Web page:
Furthermore, heavy alcohol use hinders metabolism. (12) This means the body’s ability to reduce body fat is delayed. Weight gain and alcohol misuse can both lead to elevated heart rates, high blood pressure, and other cardiovascular conditions.

Alcohol & the Central Nervous System

Alcohol is a central nervous system (CNS) depressant that reduces excitability and cerebral activity, and impairs a wide array of physical and mental abilities. Copious research has shown alcohol causes impaired balance, reaction time, vision, memory, recognition, and fine motor skill precision. (13) All of these effects can significantly reduce physical performance when a person is intoxicated.

Alcohol Use Disorder & Overall Health

The effects of excessive drinking go far beyond those described above. Regular binge drinking and heavy drinking can adversely affect every bodily organ and system and lead to heart disease, liver damage, pancreatitis, and many forms of cancer.

Binge drinking means consuming four or more alcoholic beverages on one occasion (about two hours) for women and five or more for men. Heavy drinking is considered 7 or more alcoholic beverages per week for women and 14 or more for men. (14)

Chronic drinking can quickly lead to dependence, which can be challenging to overcome without treatment. This condition results in withdrawal symptoms upon cessation, ranging from mild to severe. Those who quit abruptly or “cold turkey” will also experience cravings for alcohol. When combined with the unpleasant effects of withdrawal, relapse is likely without medical intervention.

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Recovering From Alcohol Use Disorder & Promoting Muscle Health

The most effective way to promote muscle development, reduce breakdown, and improve overall health is to stop drinking. If you’ve already attempted to quit and struggled to stay sober, you may have an alcohol use disorder. You may also be chemically dependent and benefit from medical detox, comprehensive treatment, and the development of an aftercare plan that includes a health and wellness regimen.

Contact Guardian Recovery today to learn more about our integrated recovery programs and various levels of care. You can speak to an experienced Treatment Advisor who will explain our straightforward admission process and provide you with a free, no-obligation health benefits check. If you are ready to begin your recovery journey, we can help you put addiction behind you and reclaim the healthy life you deserve.

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Disclaimer: Does not guarantee specific treatment outcomes, as individual results may vary. Our services are not a substitute for professional medical advice or diagnosis; please consult a qualified healthcare provider for such matters.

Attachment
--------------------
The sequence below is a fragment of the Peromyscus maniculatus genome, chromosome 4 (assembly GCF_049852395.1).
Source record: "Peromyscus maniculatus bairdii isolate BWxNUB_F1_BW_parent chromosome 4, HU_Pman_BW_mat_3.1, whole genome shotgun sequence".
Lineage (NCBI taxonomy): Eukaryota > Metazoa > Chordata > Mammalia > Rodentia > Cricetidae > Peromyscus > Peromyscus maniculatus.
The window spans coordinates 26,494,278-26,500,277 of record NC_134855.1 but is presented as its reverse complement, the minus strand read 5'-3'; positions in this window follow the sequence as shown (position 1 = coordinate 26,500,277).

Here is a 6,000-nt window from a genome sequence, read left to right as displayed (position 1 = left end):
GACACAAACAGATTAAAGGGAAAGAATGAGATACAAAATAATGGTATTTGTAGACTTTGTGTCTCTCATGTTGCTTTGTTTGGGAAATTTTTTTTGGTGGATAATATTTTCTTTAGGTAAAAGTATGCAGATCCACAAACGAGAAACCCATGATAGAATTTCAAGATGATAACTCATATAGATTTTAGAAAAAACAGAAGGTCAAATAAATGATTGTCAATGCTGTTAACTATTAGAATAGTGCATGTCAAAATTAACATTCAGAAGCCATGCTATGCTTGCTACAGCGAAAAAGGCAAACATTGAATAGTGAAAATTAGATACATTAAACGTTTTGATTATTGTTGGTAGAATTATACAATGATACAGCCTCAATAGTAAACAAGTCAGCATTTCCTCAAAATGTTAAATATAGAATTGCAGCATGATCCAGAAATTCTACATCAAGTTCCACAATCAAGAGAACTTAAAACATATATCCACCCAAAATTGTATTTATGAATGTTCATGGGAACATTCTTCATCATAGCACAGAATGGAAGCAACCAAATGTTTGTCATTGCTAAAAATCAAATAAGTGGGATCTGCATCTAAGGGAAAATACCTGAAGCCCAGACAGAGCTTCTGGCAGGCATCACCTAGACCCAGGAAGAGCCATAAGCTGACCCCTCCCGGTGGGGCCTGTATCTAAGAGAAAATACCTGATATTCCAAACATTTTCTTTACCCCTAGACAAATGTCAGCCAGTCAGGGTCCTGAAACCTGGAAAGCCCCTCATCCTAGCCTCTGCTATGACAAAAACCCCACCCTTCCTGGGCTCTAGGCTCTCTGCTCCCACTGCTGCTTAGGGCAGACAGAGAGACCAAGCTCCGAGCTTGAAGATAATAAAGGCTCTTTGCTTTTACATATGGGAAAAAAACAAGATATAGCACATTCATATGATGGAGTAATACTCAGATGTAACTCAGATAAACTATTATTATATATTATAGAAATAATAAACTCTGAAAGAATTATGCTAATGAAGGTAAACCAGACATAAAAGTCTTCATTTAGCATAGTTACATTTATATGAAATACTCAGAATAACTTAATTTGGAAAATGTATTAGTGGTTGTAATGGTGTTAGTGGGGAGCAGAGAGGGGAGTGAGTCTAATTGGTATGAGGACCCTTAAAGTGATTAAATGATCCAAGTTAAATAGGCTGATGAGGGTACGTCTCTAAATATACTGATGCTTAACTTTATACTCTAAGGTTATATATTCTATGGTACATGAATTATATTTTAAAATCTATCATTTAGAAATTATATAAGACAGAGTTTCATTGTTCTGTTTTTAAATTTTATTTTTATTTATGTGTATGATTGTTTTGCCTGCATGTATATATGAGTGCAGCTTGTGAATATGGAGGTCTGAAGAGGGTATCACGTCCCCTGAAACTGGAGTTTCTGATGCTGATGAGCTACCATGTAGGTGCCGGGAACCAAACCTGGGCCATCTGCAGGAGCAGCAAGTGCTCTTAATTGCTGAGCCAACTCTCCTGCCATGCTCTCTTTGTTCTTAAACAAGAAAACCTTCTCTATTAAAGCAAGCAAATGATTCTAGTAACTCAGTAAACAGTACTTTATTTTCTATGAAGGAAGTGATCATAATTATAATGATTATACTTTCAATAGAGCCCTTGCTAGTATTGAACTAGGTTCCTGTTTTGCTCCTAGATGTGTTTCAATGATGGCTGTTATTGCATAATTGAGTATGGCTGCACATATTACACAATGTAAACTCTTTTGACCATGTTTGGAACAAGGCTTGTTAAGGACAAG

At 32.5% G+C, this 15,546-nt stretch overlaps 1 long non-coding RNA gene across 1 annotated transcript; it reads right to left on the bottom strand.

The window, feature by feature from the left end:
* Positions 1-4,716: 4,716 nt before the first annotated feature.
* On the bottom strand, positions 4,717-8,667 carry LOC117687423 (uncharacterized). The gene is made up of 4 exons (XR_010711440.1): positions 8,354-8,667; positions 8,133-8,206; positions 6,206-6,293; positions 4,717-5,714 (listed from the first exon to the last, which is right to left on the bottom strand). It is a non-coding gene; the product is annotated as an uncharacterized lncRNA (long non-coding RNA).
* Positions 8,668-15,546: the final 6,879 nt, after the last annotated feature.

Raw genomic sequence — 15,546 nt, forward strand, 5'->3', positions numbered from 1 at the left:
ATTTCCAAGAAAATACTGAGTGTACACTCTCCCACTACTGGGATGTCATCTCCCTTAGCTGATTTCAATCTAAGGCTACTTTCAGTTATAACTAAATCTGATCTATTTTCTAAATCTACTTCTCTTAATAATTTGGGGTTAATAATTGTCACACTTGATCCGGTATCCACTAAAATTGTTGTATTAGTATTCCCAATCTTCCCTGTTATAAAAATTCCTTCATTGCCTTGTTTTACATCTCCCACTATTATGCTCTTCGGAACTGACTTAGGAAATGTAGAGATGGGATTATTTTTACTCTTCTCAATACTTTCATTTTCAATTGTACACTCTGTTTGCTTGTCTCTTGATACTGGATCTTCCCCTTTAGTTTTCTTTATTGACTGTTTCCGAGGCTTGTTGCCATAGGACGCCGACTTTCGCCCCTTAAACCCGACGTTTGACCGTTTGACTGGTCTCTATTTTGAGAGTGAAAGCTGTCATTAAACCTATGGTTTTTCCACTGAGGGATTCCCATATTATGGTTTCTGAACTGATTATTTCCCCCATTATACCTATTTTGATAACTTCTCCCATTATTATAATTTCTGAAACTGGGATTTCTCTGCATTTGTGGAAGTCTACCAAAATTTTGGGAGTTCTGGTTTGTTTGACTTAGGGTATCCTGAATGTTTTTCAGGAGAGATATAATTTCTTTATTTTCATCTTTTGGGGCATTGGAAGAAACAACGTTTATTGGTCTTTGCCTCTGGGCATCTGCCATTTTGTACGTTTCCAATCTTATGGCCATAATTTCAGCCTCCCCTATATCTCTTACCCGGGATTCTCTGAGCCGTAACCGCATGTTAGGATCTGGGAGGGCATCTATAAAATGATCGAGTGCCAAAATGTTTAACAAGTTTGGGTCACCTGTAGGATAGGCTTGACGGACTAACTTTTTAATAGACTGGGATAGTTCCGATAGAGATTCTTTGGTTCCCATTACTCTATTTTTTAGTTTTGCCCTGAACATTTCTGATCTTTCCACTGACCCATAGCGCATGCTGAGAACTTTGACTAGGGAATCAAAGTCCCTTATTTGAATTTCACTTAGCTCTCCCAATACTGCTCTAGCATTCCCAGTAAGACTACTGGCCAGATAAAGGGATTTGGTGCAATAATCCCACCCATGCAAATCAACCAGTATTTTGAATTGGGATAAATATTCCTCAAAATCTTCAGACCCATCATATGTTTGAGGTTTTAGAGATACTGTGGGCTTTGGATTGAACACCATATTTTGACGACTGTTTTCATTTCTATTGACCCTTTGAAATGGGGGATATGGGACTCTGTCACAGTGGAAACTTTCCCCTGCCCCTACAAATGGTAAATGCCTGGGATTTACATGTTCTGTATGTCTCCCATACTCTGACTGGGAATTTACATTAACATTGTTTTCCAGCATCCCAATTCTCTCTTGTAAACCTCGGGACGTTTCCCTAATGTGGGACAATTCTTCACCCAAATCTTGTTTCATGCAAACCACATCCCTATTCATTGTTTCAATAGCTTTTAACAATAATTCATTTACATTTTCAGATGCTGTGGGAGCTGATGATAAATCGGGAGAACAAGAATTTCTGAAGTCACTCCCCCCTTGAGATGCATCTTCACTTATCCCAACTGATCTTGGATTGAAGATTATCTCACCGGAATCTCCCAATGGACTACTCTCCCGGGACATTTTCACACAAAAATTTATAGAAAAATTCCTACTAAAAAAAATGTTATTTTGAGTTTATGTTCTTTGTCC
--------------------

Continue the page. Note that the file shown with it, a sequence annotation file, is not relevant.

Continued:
(1)(2)(3)https://www.ncbi.nlm.nih.gov/pmc/articles/PMC3922864/

(4)https://www.ncbi.nlm.nih.gov/pmc/articles/PMC4590612/

(5)https://www.ncbi.nlm.nih.gov/pmc/articles/PMC5513686/

(6)https://www.ncbi.nlm.nih.gov/pmc/articles/PMC3257708/

(7)https://www.ncbi.nlm.nih.gov/pmc/articles/PMC2564331/

(8)https://www.indi.ie/fact-sheets/fact-sheets-on-sports-nutrition/518-the-truth-about-alcohol-and-exercise.html

(9) https://thesleepshopinc.com/alcohol-and-sleep/

(10)https://www.drinkaware.co.uk/facts/health-effects-of-alcohol/effects-on-the-body/why-does-alcohol-make-you-pee-more

(11)https://diabetes.org/healthy-living/medication-treatments/alcohol-diabetes

(12)https://www.ncbi.nlm.nih.gov/pmc/articles/PMC4338356/#CR25

(13)https://pubs.niaaa.nih.gov/publications/aa25.htm

(14)https://www.niaaa.nih.gov/alcohol-health/overview-alcohol-consumption/moderate-binge-drinking

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Reviewed professionally for accuracy by:

Ryan Soave

L.M.H.C.

Ryan Soave brings deep experience as a Licensed Mental Health Counselor, certified trauma therapist, program developer, and research consultant for Huberman Lab at Stanford University Department of Neurobiology. Post-graduation from Wake Forest University, Ryan quickly discovered his acumen for the business world. After almost a decade of successful entrepreneurship and world traveling, he encountered a wave of personal and spiritual challenges; he felt a calling for something more. Ryan returned to school and completed his Master’s Degree in Mental Health Counseling. When he started working with those suffering from addiction and PTSD, he found his passion. He has never looked back.

Written by:

Cayla Clark

Cayla Clark

Cayla Clark grew up in Santa Barbara, CA and graduated from UCLA with a degree in playwriting. Since then she has been writing on addiction recovery and psychology full-time, and has found a home as part of the Guardian Recovery team.